Iggy Sawicki (Chicago) gave a very lively talk today about quantitative empirical tests of the leading cosmology-inspired modification of gravity: DGP (named after Dvali, Gabadadze, and Porrati, all here in the CCPP at NYU). The talk was lively because it is basically impossible to do exact calculations of the evolution of fluctuations (it is even hard to do the scale factor!) in this model; the arguments are all about the applicability of various possible approximations. In general, GR calculations are hard; modifications to GR are harder. We have a dangerous possible future in which no substantial competitors to GR ever get worked out. We might end up settling on GR just because it is the only exactly computed model!
After the talk, Blanton and I had a long discussion of the statistics involved in
ruling out models. A trivial point, but one that is often misunderstood, is that it is very different to ask the question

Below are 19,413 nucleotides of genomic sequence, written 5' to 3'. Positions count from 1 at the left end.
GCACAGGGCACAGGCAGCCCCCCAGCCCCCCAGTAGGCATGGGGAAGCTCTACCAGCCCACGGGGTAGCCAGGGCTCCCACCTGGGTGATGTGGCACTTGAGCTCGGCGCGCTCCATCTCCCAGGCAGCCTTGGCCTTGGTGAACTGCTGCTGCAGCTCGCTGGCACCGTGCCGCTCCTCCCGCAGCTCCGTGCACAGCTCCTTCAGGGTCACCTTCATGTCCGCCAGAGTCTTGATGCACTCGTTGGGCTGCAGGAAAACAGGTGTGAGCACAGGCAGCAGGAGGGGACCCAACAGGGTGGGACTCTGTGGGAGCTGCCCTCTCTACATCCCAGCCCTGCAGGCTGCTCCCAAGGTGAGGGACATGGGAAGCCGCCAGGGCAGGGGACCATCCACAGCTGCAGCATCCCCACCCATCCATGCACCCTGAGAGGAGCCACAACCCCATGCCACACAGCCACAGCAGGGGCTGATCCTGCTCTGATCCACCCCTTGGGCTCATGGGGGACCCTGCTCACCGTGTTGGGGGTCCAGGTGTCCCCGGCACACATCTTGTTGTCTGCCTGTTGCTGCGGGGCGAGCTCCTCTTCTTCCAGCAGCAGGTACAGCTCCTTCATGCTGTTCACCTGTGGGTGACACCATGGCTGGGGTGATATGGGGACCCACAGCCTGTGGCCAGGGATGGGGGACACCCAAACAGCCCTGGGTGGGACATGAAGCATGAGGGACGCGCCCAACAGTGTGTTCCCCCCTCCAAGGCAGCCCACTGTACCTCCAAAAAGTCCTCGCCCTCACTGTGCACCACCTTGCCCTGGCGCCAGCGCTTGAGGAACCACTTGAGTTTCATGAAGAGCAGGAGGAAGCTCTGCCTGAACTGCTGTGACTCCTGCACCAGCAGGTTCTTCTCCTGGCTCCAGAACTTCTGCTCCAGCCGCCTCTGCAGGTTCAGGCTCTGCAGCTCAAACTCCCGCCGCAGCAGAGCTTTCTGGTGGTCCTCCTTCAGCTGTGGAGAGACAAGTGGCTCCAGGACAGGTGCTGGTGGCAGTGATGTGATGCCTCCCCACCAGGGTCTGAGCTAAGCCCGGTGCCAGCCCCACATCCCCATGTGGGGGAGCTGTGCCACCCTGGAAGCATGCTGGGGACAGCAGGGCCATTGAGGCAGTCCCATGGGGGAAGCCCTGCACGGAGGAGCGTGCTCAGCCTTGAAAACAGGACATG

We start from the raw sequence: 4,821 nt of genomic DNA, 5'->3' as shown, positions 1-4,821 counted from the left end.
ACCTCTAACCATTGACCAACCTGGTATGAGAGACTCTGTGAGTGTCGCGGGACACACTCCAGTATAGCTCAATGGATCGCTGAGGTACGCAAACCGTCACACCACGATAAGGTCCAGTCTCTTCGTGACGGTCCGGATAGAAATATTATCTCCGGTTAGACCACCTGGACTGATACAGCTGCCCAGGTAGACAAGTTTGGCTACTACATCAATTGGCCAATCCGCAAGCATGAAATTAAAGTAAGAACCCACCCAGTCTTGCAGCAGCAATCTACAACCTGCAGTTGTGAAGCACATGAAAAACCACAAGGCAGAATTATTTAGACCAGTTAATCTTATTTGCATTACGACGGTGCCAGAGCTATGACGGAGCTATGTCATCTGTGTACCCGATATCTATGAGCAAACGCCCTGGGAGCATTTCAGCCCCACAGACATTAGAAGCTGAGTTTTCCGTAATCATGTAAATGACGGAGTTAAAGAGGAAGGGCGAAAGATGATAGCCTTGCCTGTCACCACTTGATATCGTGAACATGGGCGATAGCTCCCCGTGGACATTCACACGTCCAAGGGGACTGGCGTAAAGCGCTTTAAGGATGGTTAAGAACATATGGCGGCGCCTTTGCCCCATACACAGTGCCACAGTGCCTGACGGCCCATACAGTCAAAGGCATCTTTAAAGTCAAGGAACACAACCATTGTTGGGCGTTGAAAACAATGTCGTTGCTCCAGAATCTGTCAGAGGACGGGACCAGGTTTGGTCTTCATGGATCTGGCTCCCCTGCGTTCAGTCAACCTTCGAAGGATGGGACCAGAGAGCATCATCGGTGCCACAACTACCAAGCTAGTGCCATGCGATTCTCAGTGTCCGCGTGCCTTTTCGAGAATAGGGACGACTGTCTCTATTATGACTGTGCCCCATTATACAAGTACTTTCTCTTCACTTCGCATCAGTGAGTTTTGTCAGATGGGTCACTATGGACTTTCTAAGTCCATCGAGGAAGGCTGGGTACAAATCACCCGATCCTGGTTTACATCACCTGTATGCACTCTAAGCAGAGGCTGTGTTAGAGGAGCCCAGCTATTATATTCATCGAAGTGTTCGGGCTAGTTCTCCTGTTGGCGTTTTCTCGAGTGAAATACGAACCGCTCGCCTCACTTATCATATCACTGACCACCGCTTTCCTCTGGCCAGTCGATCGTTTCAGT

Is this model consistent with the data? than it is to ask the question
Is model A a significantly better fit to the data than model B? Sawicki showed that DGP is a significantly less good fit to the data than GR (ie, Lambda-CDM), but he did not show that either model is consistent with the data. I actually don't think that either is consistent with the data, in the technical sense (chi-squared on the order of the number of degrees of freedom). But of course this just reminds me that we don't make important decisions about the fundamental physics of the Universe on the basis of calculations in gaussian statistics!